Editor’s Note: Upon learning that the Herald-Banner and other CNHI newspapers were planning interviews and coverage with D-Day veterans, William Caldwell provided many stories, photographs and memorabilia. He also wrote the following letter and included a poem he wrote several years ago about his experiences serving in World War II. It is the Herald-Banner’s distinct honor to share it with our readers. We thank Mr. Caldwell and all those who served in World War II’s most vicious battle for protecting the freedoms we all continue to enjoy.
Since this will be my last D-Day story, I will attempt to tell how it really was. Not something that I had read! My poem is below. It tells a lot!
When I joined the Navy I was 17, my second time out of Hunt County, and I was pretty green. I would get plenty to eat and have adventures and fun! You must try to picture what times were like then. I was 18, when we made the first invasion at Sicily, then Salerno, and Anzio, Italy. I was still a teen at Normandy, France, just 19.
What was it like for those four invasions? It would be exciting, kind of like a Friday afternoon football game at Celeste. Only these events would take place early in the mornings. I would get to be the quarterback, with my signal flags, always with the captain up on the bridge.
I wrote this poem from my biography written for my by my friend Sarah Roach Swindell in 2016.
— William Caldwell
Just A Boy
I’m a fellow some call Bill,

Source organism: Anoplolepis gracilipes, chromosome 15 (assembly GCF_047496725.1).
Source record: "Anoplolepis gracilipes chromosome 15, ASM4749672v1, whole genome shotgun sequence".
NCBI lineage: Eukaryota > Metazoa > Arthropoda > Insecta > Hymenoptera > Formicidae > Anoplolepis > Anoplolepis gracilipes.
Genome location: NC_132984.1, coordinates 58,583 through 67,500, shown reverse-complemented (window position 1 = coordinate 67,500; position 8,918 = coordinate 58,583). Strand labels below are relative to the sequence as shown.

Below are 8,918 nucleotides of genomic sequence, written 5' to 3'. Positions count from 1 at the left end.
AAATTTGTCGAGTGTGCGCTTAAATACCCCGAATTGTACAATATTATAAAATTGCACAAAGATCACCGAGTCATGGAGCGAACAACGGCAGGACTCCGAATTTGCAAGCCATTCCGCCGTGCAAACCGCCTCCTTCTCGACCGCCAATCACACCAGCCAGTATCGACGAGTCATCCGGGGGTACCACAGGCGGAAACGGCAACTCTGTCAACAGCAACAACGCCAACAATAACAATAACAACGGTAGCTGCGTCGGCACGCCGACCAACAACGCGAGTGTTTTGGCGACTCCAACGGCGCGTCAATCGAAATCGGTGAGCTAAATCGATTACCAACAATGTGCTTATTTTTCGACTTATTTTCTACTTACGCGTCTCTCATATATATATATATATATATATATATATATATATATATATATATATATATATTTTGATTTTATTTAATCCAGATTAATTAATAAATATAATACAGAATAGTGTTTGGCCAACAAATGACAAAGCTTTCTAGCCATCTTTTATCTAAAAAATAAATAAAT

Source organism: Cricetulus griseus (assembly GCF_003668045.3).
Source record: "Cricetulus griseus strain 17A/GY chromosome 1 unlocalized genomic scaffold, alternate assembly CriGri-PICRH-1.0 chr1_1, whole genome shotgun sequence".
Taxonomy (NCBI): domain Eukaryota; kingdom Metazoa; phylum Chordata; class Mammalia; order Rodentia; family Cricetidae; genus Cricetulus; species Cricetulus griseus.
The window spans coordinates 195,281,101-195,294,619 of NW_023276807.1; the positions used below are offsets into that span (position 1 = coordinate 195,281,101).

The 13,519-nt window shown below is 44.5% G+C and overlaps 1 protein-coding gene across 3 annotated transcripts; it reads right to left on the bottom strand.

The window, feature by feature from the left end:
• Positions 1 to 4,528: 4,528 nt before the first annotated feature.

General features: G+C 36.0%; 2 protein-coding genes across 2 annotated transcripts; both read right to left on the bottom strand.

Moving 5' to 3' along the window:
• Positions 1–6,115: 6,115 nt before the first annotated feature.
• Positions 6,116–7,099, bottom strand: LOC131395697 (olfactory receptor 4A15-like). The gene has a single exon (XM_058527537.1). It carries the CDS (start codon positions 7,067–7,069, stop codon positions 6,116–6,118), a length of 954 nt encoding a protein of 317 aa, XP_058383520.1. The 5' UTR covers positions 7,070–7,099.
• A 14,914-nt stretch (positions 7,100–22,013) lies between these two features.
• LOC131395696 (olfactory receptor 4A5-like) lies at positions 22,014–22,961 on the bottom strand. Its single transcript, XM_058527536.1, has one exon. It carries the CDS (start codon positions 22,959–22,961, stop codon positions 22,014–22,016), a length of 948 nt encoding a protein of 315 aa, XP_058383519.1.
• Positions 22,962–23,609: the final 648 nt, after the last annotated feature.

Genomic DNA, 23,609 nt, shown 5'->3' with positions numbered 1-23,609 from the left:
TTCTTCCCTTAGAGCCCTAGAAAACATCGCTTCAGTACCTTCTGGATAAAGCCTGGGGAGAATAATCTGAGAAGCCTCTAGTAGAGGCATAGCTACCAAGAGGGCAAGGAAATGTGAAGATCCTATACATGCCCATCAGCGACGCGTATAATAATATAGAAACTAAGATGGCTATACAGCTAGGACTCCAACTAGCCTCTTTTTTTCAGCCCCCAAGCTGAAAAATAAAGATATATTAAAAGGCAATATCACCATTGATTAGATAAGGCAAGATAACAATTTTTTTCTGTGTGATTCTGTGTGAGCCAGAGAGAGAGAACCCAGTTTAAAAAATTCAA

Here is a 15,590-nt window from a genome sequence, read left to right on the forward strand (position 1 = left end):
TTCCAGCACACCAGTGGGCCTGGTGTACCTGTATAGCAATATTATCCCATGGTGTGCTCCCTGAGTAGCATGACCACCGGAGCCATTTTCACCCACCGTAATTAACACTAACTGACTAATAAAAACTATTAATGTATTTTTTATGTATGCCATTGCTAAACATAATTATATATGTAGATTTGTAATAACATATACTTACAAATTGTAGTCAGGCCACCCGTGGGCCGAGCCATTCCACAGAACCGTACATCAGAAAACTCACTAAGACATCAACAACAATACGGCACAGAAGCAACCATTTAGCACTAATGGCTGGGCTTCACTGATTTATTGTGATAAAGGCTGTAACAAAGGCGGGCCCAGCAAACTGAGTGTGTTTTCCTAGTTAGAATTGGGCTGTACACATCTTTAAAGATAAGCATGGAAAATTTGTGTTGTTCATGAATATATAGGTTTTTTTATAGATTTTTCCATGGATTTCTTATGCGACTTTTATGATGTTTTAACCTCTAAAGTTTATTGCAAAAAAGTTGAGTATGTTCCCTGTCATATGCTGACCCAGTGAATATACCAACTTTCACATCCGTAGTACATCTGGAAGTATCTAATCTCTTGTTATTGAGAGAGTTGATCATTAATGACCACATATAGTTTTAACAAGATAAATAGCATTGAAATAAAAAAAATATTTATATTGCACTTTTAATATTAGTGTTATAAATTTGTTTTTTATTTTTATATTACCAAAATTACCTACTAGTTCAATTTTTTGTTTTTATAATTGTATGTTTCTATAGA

Born in 1924 at Webb Hill.
My mother died when I was four,
My family, like others were poor.
When I was eight I started school at Honey Creek,
To get there by food was quite a feat!
The teacher there taught me my lessons,
This took place during The Great Depression.
In 1935, Dad moved me, my sister and brother to Celeste,
Turns out to be good - maybe the best!
My first teacher was Miss Edna,
When I would daydream,
Miss Edna was ready!
Now Miss Edna was beyond reproach,
Later on she married a man I called “Mister Roach.”
Then the whole world began to change,
Some foolish countries were having war games.
A lunatic wanted to rule the world,
To our surprise, we were attacked at a harbor called Pearl.
The next day the President declared war,
I was young and didn’t know what for?
Pretty soon my brother, Bruce, would disappear,
I had to stay at home nearly a year.
In August I was working on a farm,
My dad said, “Son you can join.”
Getting to Dallas is pretty far,
Dad didn’t even own a car.
My neighbor lady said, “Bill don’t worry your brain.
Tomorrow I’ll take you there by train.”
She was Mrs. Chaney! The best.
I’ve written a lot - you know the rest.
I try not to use the same word twice,
But I did, because she was so nice.
“Poems are made by fools like me”
I borrowed this from I Think That I shall Never See A Poem Lovely as a Tree.
If this is something like what a child might write,
It’s late don’t use it. Just say, “good night!”